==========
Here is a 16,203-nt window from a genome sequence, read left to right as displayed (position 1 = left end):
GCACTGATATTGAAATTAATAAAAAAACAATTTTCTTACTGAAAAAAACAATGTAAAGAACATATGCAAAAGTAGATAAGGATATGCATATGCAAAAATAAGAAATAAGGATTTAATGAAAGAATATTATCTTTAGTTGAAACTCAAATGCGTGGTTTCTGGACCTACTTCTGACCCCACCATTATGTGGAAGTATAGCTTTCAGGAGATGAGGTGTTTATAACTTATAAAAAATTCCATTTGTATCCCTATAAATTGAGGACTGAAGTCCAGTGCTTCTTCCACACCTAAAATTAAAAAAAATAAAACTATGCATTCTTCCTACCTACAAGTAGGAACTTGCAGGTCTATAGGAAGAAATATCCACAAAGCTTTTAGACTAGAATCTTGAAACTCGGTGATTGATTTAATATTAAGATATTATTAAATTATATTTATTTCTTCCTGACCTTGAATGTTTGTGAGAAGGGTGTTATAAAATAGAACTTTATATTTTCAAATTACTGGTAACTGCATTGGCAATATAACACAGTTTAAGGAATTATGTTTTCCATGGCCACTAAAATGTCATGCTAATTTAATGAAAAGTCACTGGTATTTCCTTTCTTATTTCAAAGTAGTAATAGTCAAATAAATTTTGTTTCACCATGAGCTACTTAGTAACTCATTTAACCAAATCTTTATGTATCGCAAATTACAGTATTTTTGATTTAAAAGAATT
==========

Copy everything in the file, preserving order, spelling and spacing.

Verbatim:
Here is a 16,203-nt window from a genome sequence, read left to right as displayed (position 1 = left end):
GCACTGATATTGAAATTAATAAAAAAACAATTTTCTTACTGAAAAAAACAATGTAAAGAACATATGCAAAAGTAGATAAGGATATGCATATGCAAAAATAAGAAATAAGGATTTAATGAAAGAATATTATCTTTAGTTGAAACTCAAATGCGTGGTTTCTGGACCTACTTCTGACCCCACCATTATGTGGAAGTATAGCTTTCAGGAGATGAGGTGTTTATAACTTATAAAAAATTCCATTTGTATCCCTATAAATTGAGGACTGAAGTCCAGTGCTTCTTCCACACCTAAAATTAAAAAAAATAAAACTATGCATTCTTCCTACCTACAAGTAGGAACTTGCAGGTCTATAGGAAGAAATATCCACAAAGCTTTTAGACTAGAATCTTGAAACTCGGTGATTGATTTAATATTAAGATATTATTAAATTATATTTATTTCTTCCTGACCTTGAATGTTTGTGAGAAGGGTGTTATAAAATAGAACTTTATATTTTCAAATTACTGGTAACTGCATTGGCAATATAACACAGTTTAAGGAATTATGTTTTCCATGGCCACTAAAATGTCATGCTAATTTAATGAAAAGTCACTGGTATTTCCTTTCTTATTTCAAAGTAGTAATAGTCAAATAAATTTTGTTTCACCATGAGCTACTTAGTAACTCATTTAACCAAATCTTTATGTATCGCAAATTACAGTATTTTTGATTTAAAAGAATT